mmnOf all the dogs used for explosive detection, the SSD is the supremely gifted expert. SSDs like MWD Cleo J156 work off-leash to search for arms, explosives and IEDs on roads and in open areas, buildings and vehicles. SSDs are outfitted with a harness which carries two walkie talkies allowing the K9s to work independently away from their handlers at distances up to 100 feet. The handlers give verbal commands to their highly trained K9 soldiers by both hand signals and by speaking through a headset attached to their helmet. SSDs reduce troop exposure and peril. An SSD team can clear a three story building in as little as four minutes, thus allowing troops to finish searching a neighborhood quickly with minimal risk for troop casualties.
mmnIn order to become an SSD, Cleo had to score 100% on all her certifying tests. In SSD Cleo’s world, failure in the field means certain death for American soldiers. During her six years of dedicated service, Cleo also had to maintain a 98% proficiency rating. Because of Cleo’s amazing capabilities, she was assigned to the Marine Expeditionary Force (MEF) at Camp LeJeune, North Carolina. Only outstanding, completely reliable, gifted dogs are assigned to a MEF unit as the whole unit could be called upon to deploy at a moment’s notice. These MWDs must consistently demonstrate their willingness to perform without distraction in spite of any adverse conditions or situations they may encounter.
mmnThroughout her six year career and during her approximately fourteen months of Operation Iraqi Freedom deployments, nine year old Cleo served flawlessly and admirably. Cleo daily put herself at risk to protect hundreds... maybe thousands... of soldiers by saving them from death with her amazing explosive detection abilities.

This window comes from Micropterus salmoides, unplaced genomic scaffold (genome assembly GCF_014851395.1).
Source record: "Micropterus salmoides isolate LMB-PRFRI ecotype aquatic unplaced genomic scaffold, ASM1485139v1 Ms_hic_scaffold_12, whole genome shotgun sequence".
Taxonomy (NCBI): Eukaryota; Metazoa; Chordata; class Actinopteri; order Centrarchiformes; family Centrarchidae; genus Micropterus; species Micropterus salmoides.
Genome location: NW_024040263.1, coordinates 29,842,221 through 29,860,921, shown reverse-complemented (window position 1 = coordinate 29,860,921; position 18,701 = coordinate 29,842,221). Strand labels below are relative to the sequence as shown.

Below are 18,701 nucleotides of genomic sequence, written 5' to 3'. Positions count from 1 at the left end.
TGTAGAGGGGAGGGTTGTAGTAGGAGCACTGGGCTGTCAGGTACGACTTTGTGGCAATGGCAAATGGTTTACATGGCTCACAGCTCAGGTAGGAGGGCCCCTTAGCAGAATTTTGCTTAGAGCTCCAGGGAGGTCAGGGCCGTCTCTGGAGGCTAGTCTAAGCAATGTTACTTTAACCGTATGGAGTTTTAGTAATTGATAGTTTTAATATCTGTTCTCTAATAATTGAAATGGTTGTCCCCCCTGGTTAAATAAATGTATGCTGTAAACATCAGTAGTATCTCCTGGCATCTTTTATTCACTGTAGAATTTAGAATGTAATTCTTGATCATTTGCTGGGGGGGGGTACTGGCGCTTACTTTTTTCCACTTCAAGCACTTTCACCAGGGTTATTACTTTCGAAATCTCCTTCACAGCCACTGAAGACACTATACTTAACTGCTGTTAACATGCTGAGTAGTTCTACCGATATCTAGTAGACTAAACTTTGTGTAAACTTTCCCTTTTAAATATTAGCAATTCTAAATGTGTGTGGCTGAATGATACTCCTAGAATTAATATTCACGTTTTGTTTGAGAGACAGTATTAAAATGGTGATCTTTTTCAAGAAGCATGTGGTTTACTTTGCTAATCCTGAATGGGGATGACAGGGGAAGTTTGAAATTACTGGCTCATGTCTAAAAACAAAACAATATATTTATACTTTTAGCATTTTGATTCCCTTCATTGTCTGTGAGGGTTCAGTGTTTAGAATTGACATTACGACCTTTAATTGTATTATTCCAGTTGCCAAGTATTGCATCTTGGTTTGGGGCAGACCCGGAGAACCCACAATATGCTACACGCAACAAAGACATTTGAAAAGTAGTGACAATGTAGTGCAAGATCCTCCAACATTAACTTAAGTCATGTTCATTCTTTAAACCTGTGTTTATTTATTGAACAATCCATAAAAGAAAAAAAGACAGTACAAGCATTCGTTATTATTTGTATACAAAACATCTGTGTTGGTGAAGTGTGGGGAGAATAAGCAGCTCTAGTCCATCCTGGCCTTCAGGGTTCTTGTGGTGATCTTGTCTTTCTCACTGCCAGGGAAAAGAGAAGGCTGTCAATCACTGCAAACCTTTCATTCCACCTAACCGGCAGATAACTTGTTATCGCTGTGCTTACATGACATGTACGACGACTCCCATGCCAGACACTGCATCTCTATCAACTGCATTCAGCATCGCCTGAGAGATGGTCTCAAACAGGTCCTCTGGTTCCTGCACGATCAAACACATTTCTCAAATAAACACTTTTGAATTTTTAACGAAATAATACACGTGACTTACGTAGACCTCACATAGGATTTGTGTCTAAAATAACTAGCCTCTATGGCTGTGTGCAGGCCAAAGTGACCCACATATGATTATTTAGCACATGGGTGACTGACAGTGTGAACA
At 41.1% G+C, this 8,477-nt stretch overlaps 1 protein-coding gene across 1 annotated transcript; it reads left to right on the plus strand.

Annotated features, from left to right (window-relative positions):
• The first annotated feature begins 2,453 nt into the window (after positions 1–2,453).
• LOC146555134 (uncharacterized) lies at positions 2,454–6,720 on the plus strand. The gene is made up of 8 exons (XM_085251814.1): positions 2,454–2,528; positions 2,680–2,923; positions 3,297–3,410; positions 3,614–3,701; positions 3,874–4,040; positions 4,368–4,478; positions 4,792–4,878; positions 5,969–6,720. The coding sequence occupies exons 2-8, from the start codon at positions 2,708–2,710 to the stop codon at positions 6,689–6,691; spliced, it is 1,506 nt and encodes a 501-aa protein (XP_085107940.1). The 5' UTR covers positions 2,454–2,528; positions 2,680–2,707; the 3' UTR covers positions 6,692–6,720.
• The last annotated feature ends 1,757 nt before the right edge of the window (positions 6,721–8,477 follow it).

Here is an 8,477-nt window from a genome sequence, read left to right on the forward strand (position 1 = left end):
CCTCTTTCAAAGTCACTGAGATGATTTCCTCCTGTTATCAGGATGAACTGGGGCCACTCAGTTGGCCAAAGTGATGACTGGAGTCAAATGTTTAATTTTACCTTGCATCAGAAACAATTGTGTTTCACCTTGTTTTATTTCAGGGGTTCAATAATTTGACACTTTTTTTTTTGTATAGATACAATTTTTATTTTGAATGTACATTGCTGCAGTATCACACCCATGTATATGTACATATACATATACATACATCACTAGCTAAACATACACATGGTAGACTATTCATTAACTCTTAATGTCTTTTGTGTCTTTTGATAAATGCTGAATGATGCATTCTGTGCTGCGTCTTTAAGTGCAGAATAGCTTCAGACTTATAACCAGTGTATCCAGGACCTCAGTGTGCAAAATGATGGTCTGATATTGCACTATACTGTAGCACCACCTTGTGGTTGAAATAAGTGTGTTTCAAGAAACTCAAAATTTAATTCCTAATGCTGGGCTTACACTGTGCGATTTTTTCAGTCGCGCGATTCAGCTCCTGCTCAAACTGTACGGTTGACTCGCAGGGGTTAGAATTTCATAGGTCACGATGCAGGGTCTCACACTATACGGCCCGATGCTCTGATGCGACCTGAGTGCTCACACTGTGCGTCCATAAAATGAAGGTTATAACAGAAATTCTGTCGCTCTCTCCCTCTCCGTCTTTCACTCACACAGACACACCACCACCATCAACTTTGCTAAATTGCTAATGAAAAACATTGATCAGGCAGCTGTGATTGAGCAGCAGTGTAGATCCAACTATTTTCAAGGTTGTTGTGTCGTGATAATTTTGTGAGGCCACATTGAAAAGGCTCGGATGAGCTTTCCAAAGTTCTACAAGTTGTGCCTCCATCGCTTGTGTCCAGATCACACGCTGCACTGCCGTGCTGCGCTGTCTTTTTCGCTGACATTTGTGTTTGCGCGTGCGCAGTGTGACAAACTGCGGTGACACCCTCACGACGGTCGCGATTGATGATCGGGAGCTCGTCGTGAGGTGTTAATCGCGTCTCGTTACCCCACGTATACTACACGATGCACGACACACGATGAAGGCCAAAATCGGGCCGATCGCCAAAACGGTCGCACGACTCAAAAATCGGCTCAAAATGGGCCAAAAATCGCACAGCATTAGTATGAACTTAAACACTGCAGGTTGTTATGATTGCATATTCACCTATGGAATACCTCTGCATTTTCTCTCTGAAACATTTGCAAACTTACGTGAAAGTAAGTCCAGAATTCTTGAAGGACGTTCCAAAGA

mmnThe life of a Military Working Dog is not easy, and the stress of Cleo’s many missions finally took their physical toll on her. In March 2010, Cleo was diagnosed with Cushing's Disease. The Department of Defense declared her “excess” and she was put up for adoption. The meds Cleo needed to stabilize the disease were extremely costly. As retiring MWDs receive NO medical benefits once their lives of military service have ended, nobody wanted to adopt this heroic life-saving dog. Ultimately, this hero would have faced euthanasia. Hearing of Cleo’s dire need, Debbie Kandoll and Louisa Vaughan of Military Working Dog Adoptions stepped up to arrange Cleo’s adoption and care. Through the compassion and generosity of Northeast Veterinary Clinic, Cleo’s complete cost of transport back to the Sun City was provided. U.S. Marine Corps MWD Cleo J156 found her forever home with the Kandolls in Las Cruces, NM.